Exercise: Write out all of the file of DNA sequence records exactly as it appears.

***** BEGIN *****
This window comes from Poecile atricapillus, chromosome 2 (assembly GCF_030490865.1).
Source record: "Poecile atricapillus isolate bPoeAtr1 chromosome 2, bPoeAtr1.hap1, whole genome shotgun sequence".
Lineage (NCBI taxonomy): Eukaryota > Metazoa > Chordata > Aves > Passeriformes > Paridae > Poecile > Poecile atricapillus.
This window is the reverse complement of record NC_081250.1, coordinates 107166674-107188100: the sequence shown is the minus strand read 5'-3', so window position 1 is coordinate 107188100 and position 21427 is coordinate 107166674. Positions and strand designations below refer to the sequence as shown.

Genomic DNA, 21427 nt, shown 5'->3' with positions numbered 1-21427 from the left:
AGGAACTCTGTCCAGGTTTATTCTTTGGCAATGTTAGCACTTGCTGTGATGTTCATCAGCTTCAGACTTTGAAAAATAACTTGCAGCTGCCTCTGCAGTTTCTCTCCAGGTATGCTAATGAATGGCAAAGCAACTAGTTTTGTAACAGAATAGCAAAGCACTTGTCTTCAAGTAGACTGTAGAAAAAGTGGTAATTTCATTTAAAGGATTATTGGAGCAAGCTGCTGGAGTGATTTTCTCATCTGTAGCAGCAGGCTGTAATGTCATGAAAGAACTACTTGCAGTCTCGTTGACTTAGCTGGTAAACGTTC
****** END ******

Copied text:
This window comes from Poecile atricapillus, chromosome 2 (assembly GCF_030490865.1).
Source record: "Poecile atricapillus isolate bPoeAtr1 chromosome 2, bPoeAtr1.hap1, whole genome shotgun sequence".
Lineage (NCBI taxonomy): Eukaryota > Metazoa > Chordata > Aves > Passeriformes > Paridae > Poecile > Poecile atricapillus.
This window is the reverse complement of record NC_081250.1, coordinates 107166674-107188100: the sequence shown is the minus strand read 5'-3', so window position 1 is coordinate 107188100 and position 21427 is coordinate 107166674. Positions and strand designations below refer to the sequence as shown.

Genomic DNA, 21427 nt, shown 5'->3' with positions numbered 1-21427 from the left:
AGGAACTCTGTCCAGGTTTATTCTTTGGCAATGTTAGCACTTGCTGTGATGTTCATCAGCTTCAGACTTTGAAAAATAACTTGCAGCTGCCTCTGCAGTTTCTCTCCAGGTATGCTAATGAATGGCAAAGCAACTAGTTTTGTAACAGAATAGCAAAGCACTTGTCTTCAAGTAGACTGTAGAAAAAGTGGTAATTTCATTTAAAGGATTATTGGAGCAAGCTGCTGGAGTGATTTTCTCATCTGTAGCAGCAGGCTGTAATGTCATGAAAGAACTACTTGCAGTCTCGTTGACTTAGCTGGTAAACGTTC